Older Child Adoption

Kids painting with mom

Adopting the Older Child

Claudia L. Jewett, 1978

If you have already adopted an older child or are considering doing so, this book is indispensable. Adopting the Older Child describes a child’s transition through the testing phase and on to the full integration into a family. It gives practical, caring advice on how to handle each situation.

A Child’s Journey through Placement

Vera Fahlberg, M.D., 1991

For some children, being in placement is only a brief stop on the way to being reunited with their parents or placed with an adoptive family. Others may wander in and out of foster care, mental health facilities, and juvenile justice programs throughout their childhood. These are the children – victims of broken attachments – who are at greatest risk for sociopathic behavior as adults. A Child’s Journey Through Placement provides the foundation, resources, and tools to help professionals and parents support these children on their way to adulthood.

Our Own: Adopting and Parenting the Older Child

Trish Maskew, 1999

Children adopted as preschoolers or older come with histories and fully formed personalities. But they also bring happiness, laughter, and great resilience. In this book, dozens of adoptive families tell about the joys and challenges of adopting an older child. Their stories are backed up by thorough research, interviews and professionals, and opinions from adult adoptees. Filled with compassion, humor, and common sense, Our Own is the essential handbook for anyone adopting an older child.

Parenting Your Adopted Older Child: How to Overcome the Unique Challenges and Raise a Happy and Healthy Child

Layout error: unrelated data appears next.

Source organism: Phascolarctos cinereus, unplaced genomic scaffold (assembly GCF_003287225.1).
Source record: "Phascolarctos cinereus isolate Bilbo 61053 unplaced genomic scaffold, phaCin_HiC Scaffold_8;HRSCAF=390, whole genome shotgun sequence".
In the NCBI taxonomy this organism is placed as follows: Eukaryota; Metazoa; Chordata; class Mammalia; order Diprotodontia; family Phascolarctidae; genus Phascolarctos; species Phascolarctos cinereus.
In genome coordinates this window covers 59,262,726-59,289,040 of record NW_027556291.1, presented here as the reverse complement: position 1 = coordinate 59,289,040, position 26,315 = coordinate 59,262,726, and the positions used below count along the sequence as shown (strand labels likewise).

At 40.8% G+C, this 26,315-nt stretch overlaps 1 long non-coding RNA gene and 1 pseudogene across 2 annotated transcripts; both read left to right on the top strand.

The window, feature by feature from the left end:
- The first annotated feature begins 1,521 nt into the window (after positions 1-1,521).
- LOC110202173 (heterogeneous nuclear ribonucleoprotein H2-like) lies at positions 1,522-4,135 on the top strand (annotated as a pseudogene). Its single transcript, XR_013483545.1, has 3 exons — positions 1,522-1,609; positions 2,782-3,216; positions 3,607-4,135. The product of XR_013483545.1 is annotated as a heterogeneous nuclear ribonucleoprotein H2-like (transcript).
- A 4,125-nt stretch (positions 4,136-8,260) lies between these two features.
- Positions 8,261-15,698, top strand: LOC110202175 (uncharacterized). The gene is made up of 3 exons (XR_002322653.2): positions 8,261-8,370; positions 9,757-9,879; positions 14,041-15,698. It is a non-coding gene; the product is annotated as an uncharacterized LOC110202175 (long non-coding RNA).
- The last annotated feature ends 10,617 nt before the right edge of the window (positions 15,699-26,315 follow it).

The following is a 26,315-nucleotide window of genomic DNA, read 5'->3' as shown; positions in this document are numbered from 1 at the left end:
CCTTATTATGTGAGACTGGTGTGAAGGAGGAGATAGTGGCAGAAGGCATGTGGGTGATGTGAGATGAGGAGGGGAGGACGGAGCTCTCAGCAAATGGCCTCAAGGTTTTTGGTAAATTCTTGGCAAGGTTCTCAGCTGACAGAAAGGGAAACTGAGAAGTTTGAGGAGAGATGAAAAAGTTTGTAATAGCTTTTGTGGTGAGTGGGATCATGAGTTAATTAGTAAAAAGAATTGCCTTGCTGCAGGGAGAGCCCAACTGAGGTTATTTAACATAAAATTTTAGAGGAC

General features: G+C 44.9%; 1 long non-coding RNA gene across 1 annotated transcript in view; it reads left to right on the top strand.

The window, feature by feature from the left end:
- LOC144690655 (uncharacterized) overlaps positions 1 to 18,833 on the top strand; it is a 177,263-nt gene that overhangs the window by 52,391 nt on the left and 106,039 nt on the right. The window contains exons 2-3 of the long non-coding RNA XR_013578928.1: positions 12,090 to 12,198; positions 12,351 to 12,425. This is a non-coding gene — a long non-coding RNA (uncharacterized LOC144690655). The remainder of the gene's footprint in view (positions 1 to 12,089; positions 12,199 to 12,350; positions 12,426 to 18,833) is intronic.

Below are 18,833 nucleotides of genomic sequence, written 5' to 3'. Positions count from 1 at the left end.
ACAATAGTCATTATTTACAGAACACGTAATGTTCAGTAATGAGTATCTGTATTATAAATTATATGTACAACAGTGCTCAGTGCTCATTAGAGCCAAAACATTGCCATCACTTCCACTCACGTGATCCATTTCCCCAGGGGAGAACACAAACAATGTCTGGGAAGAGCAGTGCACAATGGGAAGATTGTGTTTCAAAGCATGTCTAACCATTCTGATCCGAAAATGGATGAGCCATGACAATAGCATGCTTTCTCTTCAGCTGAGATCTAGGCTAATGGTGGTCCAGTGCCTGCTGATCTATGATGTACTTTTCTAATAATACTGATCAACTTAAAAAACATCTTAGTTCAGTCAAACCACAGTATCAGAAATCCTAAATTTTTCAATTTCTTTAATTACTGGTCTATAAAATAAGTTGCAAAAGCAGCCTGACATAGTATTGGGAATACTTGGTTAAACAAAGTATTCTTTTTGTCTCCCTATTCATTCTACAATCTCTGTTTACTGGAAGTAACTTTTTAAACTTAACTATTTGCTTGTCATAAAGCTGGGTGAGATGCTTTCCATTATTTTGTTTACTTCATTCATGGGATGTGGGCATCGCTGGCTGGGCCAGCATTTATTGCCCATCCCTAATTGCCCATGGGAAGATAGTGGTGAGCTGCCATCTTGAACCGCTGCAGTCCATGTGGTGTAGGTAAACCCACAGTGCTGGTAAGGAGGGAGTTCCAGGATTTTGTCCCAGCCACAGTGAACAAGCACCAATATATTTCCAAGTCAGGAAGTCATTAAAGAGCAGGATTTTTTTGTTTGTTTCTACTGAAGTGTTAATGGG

Brenda McCreight, Ph.D., 2002

Written with understanding and care, Parenting Your Older Child is a comprehensive, practical look at overcoming the various challenges of raising a child adopted over the age of two. These range from complex issues like ADHD and fetal alcohol syndrome to simpler, but no less challenging ones such as self-identity.

Toddler Adoption: The Weaver’s Craft

Mary Hopkins-Best, 2012

When a child is adopted between the ages of 12 to 36 months, they often show signs of cognitive and emotional immaturity, which can cause behavioral and relational issues. This book offers support and practical tools to help parents prepare for and support the toddler’s transition between the familiar environment of their biological parent’s home or foster home to a new and unfamiliar one, and considers the issues that arise at different developmental stages. It highlights the challenges that parents are likely to encounter, but also gives positive guidance on how to overcome them. Written by a specialist in children’s development who is also an adoptive parent herself, this fully revised and updated edition of the go-to-source on adopting toddlers is essential reading for both parents and professionals working with adoptive families.